December 27, 2017 Posted by | Deception, Fake News, Mainstream Media, Warmongering, Timeless or most popular, War Crimes | , | Leave a comment

NATO Rolls Out Offensive Cyberweapons

By Ulson Gunnar – New Eastern Outlook – 25.12.2017

NATO members including the US, UK, Germany, Norway, Spain, Denmark and the Netherlands have begun taking public steps in defining guidelines regarding the deployment of offensive cyberweapons.
Reuters in its article, “NATO mulls ‘offensive defense’ with cyber warfare rules,” states:

A group of NATO allies are considering a more muscular response to state-sponsored computer hackers that could involve using cyber attacks to bring down enemy networks, officials said.

Reuters also reports:

The doctrine could shift NATO’s approach from being defensive to confronting hackers that officials say Russia, China and North Korea use to try to undermine Western governments and steal technology.

The article also noted that the United States and its allies already possess and have threatened to use cyberweapons offensively, citing the 2010 Sutxnet virus deployed against Iranian nuclear infrastructure as a possible example. Other examples cited of possible applications included shutting down power plants with malware rather than bombing them.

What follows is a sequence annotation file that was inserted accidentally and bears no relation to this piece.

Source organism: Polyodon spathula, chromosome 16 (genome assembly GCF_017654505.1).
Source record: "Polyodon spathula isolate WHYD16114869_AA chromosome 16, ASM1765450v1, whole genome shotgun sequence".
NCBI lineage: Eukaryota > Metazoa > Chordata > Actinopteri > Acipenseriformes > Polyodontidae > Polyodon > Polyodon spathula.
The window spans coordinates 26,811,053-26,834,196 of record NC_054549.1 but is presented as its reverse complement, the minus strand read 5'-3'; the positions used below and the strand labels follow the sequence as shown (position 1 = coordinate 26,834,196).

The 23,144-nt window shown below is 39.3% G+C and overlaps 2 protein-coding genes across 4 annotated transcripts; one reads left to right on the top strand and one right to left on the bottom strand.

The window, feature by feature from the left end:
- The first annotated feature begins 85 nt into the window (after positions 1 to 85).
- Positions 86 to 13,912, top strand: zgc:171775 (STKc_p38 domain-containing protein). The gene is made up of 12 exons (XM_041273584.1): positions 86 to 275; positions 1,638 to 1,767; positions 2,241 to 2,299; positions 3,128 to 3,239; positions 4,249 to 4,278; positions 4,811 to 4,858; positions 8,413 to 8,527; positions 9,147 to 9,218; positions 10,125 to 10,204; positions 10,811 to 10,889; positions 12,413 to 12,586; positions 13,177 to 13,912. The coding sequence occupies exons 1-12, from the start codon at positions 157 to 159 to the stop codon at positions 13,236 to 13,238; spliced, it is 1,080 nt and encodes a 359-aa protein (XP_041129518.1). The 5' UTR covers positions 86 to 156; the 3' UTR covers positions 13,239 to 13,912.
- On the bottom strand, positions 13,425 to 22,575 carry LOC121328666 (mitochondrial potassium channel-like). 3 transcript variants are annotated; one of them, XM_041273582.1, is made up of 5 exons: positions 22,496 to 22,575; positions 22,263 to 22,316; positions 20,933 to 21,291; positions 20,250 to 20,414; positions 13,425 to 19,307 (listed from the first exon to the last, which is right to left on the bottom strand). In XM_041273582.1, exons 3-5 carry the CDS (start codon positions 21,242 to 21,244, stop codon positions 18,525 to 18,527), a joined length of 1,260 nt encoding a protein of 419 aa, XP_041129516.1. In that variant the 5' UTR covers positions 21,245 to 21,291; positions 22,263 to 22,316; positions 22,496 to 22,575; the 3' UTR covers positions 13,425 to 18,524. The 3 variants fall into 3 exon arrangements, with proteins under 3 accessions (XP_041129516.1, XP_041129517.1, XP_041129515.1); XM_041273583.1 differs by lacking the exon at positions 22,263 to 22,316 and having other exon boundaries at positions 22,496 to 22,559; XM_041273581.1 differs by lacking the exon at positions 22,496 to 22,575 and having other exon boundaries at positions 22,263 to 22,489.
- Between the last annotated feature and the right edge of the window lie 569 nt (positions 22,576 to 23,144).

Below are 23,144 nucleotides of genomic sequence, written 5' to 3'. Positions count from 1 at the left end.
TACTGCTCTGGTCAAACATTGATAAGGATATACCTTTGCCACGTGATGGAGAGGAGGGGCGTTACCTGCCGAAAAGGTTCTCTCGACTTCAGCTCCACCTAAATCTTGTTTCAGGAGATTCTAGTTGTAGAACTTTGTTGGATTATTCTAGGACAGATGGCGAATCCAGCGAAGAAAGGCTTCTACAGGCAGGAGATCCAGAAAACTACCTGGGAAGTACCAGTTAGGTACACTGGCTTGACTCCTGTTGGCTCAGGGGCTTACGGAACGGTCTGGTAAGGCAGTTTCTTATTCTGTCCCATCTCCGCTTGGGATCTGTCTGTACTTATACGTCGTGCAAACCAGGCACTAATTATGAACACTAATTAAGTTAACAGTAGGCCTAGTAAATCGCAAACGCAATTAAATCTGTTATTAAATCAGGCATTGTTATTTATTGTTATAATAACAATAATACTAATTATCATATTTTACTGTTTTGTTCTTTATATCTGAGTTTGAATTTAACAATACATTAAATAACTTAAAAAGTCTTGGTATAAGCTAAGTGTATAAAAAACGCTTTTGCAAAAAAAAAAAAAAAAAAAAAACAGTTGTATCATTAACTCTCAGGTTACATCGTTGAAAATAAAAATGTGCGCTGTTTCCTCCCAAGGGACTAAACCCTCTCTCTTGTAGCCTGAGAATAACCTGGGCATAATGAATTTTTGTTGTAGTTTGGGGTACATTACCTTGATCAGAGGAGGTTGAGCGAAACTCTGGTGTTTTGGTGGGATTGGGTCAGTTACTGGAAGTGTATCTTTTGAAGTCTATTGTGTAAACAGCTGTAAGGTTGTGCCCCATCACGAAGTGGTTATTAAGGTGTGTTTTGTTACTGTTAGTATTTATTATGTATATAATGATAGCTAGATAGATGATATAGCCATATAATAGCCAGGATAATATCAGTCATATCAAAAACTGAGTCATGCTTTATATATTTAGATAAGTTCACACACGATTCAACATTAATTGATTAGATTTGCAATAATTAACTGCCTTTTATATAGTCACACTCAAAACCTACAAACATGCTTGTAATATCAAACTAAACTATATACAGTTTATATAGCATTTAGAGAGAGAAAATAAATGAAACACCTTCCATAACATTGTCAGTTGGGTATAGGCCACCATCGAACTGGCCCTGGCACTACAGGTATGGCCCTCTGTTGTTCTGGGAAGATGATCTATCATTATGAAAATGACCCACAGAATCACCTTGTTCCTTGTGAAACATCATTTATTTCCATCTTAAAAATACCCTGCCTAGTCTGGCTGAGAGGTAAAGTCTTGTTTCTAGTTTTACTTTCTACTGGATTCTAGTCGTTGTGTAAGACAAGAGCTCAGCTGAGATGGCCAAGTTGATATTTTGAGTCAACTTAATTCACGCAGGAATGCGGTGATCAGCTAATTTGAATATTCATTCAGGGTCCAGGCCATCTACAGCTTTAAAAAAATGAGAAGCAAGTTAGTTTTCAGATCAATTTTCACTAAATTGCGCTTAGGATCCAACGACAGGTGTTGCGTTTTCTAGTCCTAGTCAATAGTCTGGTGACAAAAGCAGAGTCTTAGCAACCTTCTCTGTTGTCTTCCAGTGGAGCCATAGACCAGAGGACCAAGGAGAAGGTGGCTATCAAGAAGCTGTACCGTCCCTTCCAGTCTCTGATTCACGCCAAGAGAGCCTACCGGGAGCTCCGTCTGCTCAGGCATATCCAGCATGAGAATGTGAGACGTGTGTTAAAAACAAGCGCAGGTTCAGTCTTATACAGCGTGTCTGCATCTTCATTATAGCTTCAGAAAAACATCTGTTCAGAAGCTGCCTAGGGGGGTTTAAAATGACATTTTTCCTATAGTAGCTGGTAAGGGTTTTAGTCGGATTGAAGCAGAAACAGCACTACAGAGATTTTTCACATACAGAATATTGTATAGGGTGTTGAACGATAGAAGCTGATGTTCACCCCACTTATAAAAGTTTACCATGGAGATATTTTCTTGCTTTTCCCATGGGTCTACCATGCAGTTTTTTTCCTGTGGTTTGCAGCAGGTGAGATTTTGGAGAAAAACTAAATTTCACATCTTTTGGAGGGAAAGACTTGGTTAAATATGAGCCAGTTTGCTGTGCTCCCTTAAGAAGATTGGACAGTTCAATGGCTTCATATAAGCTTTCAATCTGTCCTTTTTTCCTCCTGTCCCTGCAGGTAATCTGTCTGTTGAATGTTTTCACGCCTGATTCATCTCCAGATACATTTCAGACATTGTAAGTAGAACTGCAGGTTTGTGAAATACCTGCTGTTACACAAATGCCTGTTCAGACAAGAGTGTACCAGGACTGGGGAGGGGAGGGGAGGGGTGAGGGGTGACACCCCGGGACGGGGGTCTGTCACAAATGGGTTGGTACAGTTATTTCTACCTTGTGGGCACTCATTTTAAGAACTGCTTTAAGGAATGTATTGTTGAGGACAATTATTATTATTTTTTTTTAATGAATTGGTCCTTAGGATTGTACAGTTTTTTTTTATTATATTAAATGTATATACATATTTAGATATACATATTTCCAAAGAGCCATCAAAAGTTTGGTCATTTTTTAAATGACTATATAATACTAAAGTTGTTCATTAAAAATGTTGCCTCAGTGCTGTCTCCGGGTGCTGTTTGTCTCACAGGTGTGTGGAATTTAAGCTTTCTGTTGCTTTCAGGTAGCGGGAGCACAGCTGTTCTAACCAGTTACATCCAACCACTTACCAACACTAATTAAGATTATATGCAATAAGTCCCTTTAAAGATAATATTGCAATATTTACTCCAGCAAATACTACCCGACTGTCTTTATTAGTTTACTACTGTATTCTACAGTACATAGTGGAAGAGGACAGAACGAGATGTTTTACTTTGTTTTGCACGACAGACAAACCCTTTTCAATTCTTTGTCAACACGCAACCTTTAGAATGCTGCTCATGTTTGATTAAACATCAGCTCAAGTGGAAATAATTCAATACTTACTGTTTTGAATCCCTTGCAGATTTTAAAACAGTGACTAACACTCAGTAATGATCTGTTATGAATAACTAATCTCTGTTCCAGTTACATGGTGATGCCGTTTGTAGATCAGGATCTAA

Reuters also reported that NATO was setting up “cyber commands” including one in Estonia apparently intended to launch cyber attacks into Russia.

Extending NATO Aggression into Cyberspace 

At face value, a nation developing the ability to defend itself and carry out counterattacks against foreign aggressors, including in cyberspace, appears as legitimate policy.

For NATO, however, its track record of serial aggression and expansion beyond its borders predicated on intentionally false pretexts indicate that the military alliance will simply carry its aggression into cyberspace as well.

The NATO invasion and occupation of Afghanistan followed the attacks on September 11, 2001 on Washington D.C. and New York City. Despite none of the alleged suspects involved in the attack actually coming from Afghanistan, and the government of Afghanistan having played no role in the attacks, NATO would invade and has since occupied the nation for the past 16 years.